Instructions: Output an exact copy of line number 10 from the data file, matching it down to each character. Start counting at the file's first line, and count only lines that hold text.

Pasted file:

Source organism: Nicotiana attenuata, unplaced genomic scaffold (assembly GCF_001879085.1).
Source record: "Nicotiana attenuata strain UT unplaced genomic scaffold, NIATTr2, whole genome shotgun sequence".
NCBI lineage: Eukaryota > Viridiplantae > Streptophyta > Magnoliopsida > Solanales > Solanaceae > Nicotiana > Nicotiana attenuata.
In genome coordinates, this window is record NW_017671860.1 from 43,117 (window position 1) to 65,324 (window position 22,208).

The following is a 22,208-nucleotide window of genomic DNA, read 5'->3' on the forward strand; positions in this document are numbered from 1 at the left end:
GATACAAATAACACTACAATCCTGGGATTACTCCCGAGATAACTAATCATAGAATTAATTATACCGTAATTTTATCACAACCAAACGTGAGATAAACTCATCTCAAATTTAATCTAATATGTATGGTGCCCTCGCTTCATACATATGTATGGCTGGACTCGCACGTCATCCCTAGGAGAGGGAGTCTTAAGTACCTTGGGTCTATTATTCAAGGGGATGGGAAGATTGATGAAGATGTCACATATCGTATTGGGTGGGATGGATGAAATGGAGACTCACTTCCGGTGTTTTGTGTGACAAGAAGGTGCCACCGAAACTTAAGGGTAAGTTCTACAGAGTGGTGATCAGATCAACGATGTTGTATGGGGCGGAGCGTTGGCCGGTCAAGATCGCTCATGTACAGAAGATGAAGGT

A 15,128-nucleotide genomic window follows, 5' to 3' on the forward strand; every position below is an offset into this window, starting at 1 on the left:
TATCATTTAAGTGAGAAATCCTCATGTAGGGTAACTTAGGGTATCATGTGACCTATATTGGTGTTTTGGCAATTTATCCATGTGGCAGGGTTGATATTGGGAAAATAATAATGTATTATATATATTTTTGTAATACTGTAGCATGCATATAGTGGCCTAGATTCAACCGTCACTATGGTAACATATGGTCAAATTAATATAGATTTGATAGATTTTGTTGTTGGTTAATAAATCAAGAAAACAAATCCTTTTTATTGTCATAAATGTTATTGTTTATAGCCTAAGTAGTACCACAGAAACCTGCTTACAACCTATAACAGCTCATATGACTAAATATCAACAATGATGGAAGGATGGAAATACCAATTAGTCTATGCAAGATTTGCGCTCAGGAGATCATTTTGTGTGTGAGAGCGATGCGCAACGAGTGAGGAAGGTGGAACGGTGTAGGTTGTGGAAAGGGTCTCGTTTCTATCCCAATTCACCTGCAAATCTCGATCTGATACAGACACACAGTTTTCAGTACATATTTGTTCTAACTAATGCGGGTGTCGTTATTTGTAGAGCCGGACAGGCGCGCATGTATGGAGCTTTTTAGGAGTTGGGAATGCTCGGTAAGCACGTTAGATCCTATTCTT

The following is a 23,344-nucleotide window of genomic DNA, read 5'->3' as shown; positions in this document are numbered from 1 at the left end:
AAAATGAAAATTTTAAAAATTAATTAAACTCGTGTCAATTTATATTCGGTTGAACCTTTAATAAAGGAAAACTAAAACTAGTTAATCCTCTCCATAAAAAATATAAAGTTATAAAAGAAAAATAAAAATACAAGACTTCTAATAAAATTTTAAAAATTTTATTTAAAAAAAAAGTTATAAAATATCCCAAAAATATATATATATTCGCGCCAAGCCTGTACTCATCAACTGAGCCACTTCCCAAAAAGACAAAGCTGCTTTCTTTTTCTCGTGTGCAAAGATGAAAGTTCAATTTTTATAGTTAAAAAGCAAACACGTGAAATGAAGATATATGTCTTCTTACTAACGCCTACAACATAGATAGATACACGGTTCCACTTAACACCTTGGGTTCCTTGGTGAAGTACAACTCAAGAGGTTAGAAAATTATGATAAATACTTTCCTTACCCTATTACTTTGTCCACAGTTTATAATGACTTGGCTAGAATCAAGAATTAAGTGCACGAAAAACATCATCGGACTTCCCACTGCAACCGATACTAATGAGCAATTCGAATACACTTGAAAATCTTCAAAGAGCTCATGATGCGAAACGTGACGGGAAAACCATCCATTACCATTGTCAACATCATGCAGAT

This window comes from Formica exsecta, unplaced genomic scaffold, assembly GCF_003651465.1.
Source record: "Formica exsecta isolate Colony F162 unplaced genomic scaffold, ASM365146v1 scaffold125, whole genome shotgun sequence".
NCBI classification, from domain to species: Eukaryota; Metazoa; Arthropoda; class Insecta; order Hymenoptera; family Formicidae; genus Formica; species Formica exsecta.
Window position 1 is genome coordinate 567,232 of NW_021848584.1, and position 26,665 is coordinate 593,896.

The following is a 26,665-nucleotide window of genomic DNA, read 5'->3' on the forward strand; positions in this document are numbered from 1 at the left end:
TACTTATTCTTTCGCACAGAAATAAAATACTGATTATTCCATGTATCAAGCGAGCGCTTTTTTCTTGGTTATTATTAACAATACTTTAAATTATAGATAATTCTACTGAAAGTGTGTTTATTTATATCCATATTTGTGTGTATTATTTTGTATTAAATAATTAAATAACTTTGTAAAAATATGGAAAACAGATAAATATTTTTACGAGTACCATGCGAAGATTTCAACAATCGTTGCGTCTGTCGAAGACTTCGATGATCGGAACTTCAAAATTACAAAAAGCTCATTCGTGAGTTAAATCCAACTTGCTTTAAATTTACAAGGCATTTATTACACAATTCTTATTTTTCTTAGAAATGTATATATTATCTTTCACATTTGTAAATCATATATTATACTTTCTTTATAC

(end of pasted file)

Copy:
AAAATGAAAATTTTAAAAATTAATTAAACTCGTGTCAATTTATATTCGGTTGAACCTTTAATAAAGGAAAACTAAAACTAGTTAATCCTCTCCATAAAAAATATAAAGTTATAAAAGAAAAATAAAAATACAAGACTTCTAATAAAATTTTAAAAATTTTATTTAAAAAAAAAGTTATAAAATATCCCAAAAATATATATATATTCGCGCCAAGCCTGTACTCATCAACTGAGCCACTTCCCAAAAAGACAAAGCTGCTTTCTTTTTCTCGTGTGCAAAGATGAAAGTTCAATTTTTATAGTTAAAAAGCAAACACGTGAAATGAAGATATATGTCTTCTTACTAACGCCTACAACATAGATAGATACACGGTTCCACTTAACACCTTGGGTTCCTTGGTGAAGTACAACTCAAGAGGTTAGAAAATTATGATAAATACTTTCCTTACCCTATTACTTTGTCCACAGTTTATAATGACTTGGCTAGAATCAAGAATTAAGTGCACGAAAAACATCATCGGACTTCCCACTGCAACCGATACTAATGAGCAATTCGAATACACTTGAAAATCTTCAAAGAGCTCATGATGCGAAACGTGACGGGAAAACCATCCATTACCATTGTCAACATCATGCAGAT